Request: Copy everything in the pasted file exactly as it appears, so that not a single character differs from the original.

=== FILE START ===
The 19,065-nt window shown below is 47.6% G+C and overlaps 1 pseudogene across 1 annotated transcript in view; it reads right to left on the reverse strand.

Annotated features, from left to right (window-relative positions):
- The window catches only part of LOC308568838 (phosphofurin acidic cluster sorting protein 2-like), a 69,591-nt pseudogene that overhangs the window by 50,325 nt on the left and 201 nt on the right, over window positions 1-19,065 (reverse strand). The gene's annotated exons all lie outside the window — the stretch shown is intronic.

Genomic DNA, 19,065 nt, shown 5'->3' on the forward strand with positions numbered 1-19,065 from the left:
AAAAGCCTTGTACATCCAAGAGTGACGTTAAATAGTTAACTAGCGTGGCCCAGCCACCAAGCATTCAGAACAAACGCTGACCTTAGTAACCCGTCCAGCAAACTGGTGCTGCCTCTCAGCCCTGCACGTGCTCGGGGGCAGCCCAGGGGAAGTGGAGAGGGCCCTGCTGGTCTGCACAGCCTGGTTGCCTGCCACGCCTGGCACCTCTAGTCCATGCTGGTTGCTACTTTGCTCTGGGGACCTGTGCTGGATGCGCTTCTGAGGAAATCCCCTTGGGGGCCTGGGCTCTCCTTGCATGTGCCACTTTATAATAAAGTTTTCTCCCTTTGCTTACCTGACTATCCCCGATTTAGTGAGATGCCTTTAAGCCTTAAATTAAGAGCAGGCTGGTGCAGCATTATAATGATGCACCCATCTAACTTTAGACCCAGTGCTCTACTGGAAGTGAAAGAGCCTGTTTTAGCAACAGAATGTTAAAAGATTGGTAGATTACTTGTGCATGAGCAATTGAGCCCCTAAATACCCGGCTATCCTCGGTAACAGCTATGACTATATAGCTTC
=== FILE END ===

The 19,065-nt window shown below is 47.6% G+C and overlaps 1 pseudogene across 1 annotated transcript in view; it reads right to left on the reverse strand.

Annotated features, from left to right (window-relative positions):
- The window catches only part of LOC308568838 (phosphofurin acidic cluster sorting protein 2-like), a 69,591-nt pseudogene that overhangs the window by 50,325 nt on the left and 201 nt on the right, over window positions 1-19,065 (reverse strand). The gene's annotated exons all lie outside the window — the stretch shown is intronic.

Genomic DNA, 19,065 nt, shown 5'->3' on the forward strand with positions numbered 1-19,065 from the left:
AAAAGCCTTGTACATCCAAGAGTGACGTTAAATAGTTAACTAGCGTGGCCCAGCCACCAAGCATTCAGAACAAACGCTGACCTTAGTAACCCGTCCAGCAAACTGGTGCTGCCTCTCAGCCCTGCACGTGCTCGGGGGCAGCCCAGGGGAAGTGGAGAGGGCCCTGCTGGTCTGCACAGCCTGGTTGCCTGCCACGCCTGGCACCTCTAGTCCATGCTGGTTGCTACTTTGCTCTGGGGACCTGTGCTGGATGCGCTTCTGAGGAAATCCCCTTGGGGGCCTGGGCTCTCCTTGCATGTGCCACTTTATAATAAAGTTTTCTCCCTTTGCTTACCTGACTATCCCCGATTTAGTGAGATGCCTTTAAGCCTTAAATTAAGAGCAGGCTGGTGCAGCATTATAATGATGCACCCATCTAACTTTAGACCCAGTGCTCTACTGGAAGTGAAAGAGCCTGTTTTAGCAACAGAATGTTAAAAGATTGGTAGATTACTTGTGCATGAGCAATTGAGCCCCTAAATACCCGGCTATCCTCGGTAACAGCTATGACTATATAGCTTC